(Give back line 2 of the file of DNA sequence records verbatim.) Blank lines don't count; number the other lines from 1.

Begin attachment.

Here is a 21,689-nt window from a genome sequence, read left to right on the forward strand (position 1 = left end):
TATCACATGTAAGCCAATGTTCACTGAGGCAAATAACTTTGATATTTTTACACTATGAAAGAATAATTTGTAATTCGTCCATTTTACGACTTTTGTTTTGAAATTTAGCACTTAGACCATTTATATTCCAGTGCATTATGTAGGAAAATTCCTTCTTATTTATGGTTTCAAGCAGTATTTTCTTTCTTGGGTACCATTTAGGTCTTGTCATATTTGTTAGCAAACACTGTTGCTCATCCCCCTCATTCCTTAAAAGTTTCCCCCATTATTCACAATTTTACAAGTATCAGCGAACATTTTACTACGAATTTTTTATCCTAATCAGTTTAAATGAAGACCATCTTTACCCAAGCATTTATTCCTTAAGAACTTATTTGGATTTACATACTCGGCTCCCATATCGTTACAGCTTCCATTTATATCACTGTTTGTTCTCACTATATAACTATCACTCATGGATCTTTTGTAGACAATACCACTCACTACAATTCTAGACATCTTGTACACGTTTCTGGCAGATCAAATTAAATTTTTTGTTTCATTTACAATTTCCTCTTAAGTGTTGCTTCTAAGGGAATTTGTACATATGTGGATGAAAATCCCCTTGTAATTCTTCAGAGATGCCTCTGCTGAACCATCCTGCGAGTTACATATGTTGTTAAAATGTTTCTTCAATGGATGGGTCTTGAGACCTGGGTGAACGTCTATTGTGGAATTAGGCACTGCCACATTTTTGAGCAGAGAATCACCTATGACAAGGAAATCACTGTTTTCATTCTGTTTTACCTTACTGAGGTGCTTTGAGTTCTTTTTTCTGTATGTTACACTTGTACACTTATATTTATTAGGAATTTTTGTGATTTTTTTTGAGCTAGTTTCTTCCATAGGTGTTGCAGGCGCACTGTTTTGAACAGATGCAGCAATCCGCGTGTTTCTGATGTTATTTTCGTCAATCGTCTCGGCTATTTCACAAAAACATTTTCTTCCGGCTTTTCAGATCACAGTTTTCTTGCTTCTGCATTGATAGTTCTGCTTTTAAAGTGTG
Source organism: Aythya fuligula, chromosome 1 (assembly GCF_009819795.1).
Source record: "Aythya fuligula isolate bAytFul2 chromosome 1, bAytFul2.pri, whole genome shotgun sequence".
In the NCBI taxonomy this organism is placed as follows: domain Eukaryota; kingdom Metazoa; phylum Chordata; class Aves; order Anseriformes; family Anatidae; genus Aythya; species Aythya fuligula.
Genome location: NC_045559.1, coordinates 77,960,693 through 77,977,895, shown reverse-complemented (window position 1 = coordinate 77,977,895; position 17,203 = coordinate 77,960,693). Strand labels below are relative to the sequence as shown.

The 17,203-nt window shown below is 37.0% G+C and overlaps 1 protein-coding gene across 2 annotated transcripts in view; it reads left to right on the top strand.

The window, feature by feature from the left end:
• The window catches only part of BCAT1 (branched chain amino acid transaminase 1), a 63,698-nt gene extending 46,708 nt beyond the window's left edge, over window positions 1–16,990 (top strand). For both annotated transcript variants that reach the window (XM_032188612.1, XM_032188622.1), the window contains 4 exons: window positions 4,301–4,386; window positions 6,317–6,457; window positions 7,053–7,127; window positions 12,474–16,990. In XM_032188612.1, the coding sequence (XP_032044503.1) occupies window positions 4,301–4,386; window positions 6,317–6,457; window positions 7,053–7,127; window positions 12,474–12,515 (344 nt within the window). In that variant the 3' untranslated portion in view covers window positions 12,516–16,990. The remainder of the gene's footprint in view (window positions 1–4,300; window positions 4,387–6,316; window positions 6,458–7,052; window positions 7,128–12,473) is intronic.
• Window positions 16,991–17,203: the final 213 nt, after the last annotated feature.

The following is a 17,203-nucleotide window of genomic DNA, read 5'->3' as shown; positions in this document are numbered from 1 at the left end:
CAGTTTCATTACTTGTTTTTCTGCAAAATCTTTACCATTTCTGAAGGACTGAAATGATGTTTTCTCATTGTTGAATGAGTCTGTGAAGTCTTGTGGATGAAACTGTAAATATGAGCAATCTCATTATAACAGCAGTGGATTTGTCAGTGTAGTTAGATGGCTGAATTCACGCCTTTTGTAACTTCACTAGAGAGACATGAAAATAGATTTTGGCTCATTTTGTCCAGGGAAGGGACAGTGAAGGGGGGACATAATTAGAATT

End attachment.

TATCACATGTAAGCCAATGTTCACTGAGGCAAATAACTTTGATATTTTTACACTATGAAAGAATAATTTGTAATTCGTCCATTTTACGACTTTTGTTTTGAAATTTAGCACTTAGACCATTTATATTCCAGTGCATTATGTAGGAAAATTCCTTCTTATTTATGGTTTCAAGCAGTATTTTCTTTCTTGGGTACCATTTAGGTCTTGTCATATTTGTTAGCAAACACTGTTGCTCATCCCCCTCATTCCTTAAAAGTTTCCCCCATTATTCACAATTTTACAAGTATCAGCGAACATTTTACTACGAATTTTTTATCCTAATCAGTTTAAATGAAGACCATCTTTACCCAAGCATTTATTCCTTAAGAACTTATTTGGATTTACATACTCGGCTCCCATATCGTTACAGCTTCCATTTATATCACTGTTTGTTCTCACTATATAACTATCACTCATGGATCTTTTGTAGACAATACCACTCACTACAATTCTAGACATCTTGTACACGTTTCTGGCAGATCAAATTAAATTTTTTGTTTCATTTACAATTTCCTCTTAAGTGTTGCTTCTAAGGGAATTTGTACATATGTGGATGAAAATCCCCTTGTAATTCTTCAGAGATGCCTCTGCTGAACCATCCTGCGAGTTACATATGTTGTTAAAATGTTTCTTCAATGGATGGGTCTTGAGACCTGGGTGAACGTCTATTGTGGAATTAGGCACTGCCACATTTTTGAGCAGAGAATCACCTATGACAAGGAAATCACTGTTTTCATTCTGTTTTACCTTACTGAGGTGCTTTGAGTTCTTTTTTCTGTATGTTACACTTGTACACTTATATTTATTAGGAATTTTTGTGATTTTTTTTGAGCTAGTTTCTTCCATAGGTGTTGCAGGCGCACTGTTTTGAACAGATGCAGCAATCCGCGTGTTTCTGATGTTATTTTCGTCAATCGTCTCGGCTATTTCACAAAAACATTTTCTTCCGGCTTTTCAGATCACAGTTTTCTTGCTTCTGCATTGATAGTTCTGCTTTTAAAGTGTG